At this point in our development – about 3 months after I accepted the task for PMO creation – I had grand plans for templates, balanced scorecards, portfolio management and advanced tools. But rushing our hundreds of developers and managers into things when they haven’t absorbed basic concepts would have been hazardous.

Lesson Number Three: one step at a time. 

Don’t implement faster than the organization’s learning curve and your ability to get senior management support. We upgrade our methodology every 6-10 months, adding a few more simple deliverables and logical requirements each time. PMO success is delicious, but only in carefully eaten morsels.

Next in our development was a clear governance structure using "tollgates". At each project stage – six times per team – the project leadership attends a 30-minute tollgate meeting that I oversee. Attending the meetings are the development lead, technology lead, finance director, and typically someone from information infrastructure, information security, and architecture. The CIO attends the "Top 25" key efforts. For small efforts, my team has "minitollgates" with reduced attendees, and we poke at these projects with a short stick, hunting for missed benefits, unmitigated risk, lost sponsorship and cost overruns.

Project leads from other programs often join to see what’s going on around their effort. And occasionally there’s a business tourist; anyone on the payroll is welcome; there are no secrets.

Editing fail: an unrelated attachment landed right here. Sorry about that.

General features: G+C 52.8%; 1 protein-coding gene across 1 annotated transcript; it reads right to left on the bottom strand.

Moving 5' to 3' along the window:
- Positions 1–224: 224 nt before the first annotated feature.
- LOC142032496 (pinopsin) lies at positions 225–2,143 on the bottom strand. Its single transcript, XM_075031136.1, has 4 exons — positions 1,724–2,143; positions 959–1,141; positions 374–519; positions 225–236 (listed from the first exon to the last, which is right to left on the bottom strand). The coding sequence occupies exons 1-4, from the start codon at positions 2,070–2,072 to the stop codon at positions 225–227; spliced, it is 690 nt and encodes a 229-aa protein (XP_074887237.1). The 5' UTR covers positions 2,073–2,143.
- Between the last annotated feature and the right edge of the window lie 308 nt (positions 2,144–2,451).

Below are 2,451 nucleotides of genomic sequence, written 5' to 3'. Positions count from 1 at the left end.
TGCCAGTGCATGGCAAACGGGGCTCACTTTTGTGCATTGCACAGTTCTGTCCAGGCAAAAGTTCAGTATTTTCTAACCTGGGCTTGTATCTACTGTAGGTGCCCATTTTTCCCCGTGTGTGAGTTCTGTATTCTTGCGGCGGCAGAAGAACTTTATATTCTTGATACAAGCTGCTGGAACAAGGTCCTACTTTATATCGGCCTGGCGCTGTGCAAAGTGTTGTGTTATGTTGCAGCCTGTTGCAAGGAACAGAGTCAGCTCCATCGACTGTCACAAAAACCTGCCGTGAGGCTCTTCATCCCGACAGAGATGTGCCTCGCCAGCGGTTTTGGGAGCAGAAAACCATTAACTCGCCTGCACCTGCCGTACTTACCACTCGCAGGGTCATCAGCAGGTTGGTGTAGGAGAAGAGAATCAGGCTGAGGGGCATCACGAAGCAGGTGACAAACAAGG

I believe that in all companies, a tremendous urge exists to PowerPoint everything. Happily, this aspiration has yet to move into our personal lives. For the PMO, I’ve created a simple rule:

Lesson Number Four: no PowerPoints.

PowerPoints get teams working on PowerPoints (versus, of course, the project). The teams can spend hours making the green lines parallel and ensuring that all green lines are the same shade of green. Freestyle PowerPoints cheer everyone into conversational tangents that spin only the Mars rovers.

Our tollgate meetings use one word template called "Project Six." In it, we guide the conversation for only six things elected from the charter. These six things are:

  1. Scope: framed as the 30-second "what are you doing?" elevator conversation to your CEO – e.g., "this specific problem W will be solved: X people will receive Y benefit by Z time"
  2. Hard benefit and success measures in a standard template
  3. High level "before" and "after" business and technology diagram
  4. Project finances in standard template
  5. Related projects along the critical path
  6. Risks – only significant, high risks

People have learned that in these now-notorious tollgates, the best way to answer a question is, simply put, to answer the question. It is funny to me how this is a learning. And if a marker is needed to help explain, I offer you a white board. By having explanations this way, you get to learn if your team has the right capabilities – if they know their stuff.

Business participation from the sponsor is a requirement. In order for the team to come to the table, all the required documents for that tollgate and all the key parties must be present, otherwise the tollgate doesn’t happen, and approval for spending at the next stage doesn’t happen.

Lesson Number Five: business sponsors’ attendance at the tollgate meetings is a requirement – no exceptions.

If they don’t show, you know the effort isn’t a priority for them and you can happily kill the project, saving everyone’s time. Or, if they attend, but don’t agree to "stepping up" to the estimated benefits directly in their P&L, then you can have a friendly conversation about why the effort shouldn’t continue.